To be sure, unlike the domestic private sector, foreign investment was generally encouraged by the central leadership from the very beginning of economic reforms. This left local authorities with greater degrees of freedom to manipulate around centrally set rules. In comparison with domestic private enterprises, foreign investors were also more mobile in site selection— especially in the early years of reform, thus having greater bargaining power versus local gatekeepers. The question is how far the latter would go beyond the existing policy limits to attract and accommodate foreign capital. In fact, not all ofthem were noncompliant with the rules. Different tendencies toward such behavior therefore provide a useful window on the mechanisms whereby privatization deepened through localized economic internationalization.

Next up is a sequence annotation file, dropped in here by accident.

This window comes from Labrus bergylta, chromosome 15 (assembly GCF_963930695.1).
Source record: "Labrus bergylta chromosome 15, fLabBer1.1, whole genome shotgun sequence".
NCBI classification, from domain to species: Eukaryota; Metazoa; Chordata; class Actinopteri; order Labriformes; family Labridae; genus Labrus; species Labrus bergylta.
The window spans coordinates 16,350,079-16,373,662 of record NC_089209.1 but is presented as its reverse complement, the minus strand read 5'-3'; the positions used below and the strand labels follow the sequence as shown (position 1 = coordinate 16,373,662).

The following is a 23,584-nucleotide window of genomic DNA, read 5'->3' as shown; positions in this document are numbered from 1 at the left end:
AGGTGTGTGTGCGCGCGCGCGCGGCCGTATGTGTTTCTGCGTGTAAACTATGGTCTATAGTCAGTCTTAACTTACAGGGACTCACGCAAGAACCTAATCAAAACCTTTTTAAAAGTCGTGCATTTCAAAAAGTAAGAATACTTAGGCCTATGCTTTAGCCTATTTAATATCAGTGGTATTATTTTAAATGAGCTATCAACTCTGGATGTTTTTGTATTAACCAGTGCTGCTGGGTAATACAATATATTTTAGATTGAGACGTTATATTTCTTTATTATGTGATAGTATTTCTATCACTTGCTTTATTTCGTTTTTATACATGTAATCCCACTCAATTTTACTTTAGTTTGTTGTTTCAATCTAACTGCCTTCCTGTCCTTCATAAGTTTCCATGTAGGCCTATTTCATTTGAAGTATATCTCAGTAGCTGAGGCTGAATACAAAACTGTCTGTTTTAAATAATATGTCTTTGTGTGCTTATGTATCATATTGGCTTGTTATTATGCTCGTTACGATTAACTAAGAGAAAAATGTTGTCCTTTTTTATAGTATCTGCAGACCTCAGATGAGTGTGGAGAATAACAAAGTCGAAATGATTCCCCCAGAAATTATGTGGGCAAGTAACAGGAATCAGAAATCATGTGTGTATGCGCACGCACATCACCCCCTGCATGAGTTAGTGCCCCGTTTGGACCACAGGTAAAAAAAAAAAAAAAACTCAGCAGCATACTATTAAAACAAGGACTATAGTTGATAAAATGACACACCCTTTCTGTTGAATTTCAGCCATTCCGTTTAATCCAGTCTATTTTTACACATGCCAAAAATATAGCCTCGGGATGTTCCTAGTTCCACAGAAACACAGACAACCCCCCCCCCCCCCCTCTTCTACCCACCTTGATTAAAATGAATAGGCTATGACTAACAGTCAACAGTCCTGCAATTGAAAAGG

As a major consideration in the self-i nterest calculus of local officials, dependence on foreign capital is a factor relevant to explaining the variations. But it is insufficient because understanding how the political risk generated in the interactions with foreign investors was tackled requires an examination of the interactions between local and higher-level authorities, which are interdependent. The ability of a local government to buffer or alleviate the political risk of rule bending depends greatly on the strength of its bargaining power with higher-level authorities. As I will show in chapter 6, during the first three decades of reform such bargaining power tended to be particularly strong in two diagonally different types of locales: those that contributed significantly to the revenue bases of higher-l evel authorities and, interestingly, those that relied heavily upon fiscal subsidies to cover the perennial gaps in basic public spending. The leverage came from the fiscal dependence of higher-level authorities on the former and from their need to contain or reduce the fiscal burdens posed by the latter, especially when the shortfalls were further compounded by significant local unemployment pressures. A close analysis of fiscal flows—especially various remittance and transfer arrangements, therefore, will be useful for unveiling the dynamics of the bargaining relationships within the state system, as well as their implications for local FDI policies. Given the importance of vertical bargaining to political risk management over the full spectrum of ownership-related issues, the investigation along this line of inquiry will also yield more clues to understanding the attitude and behavior of local officials toward the domestic private sector.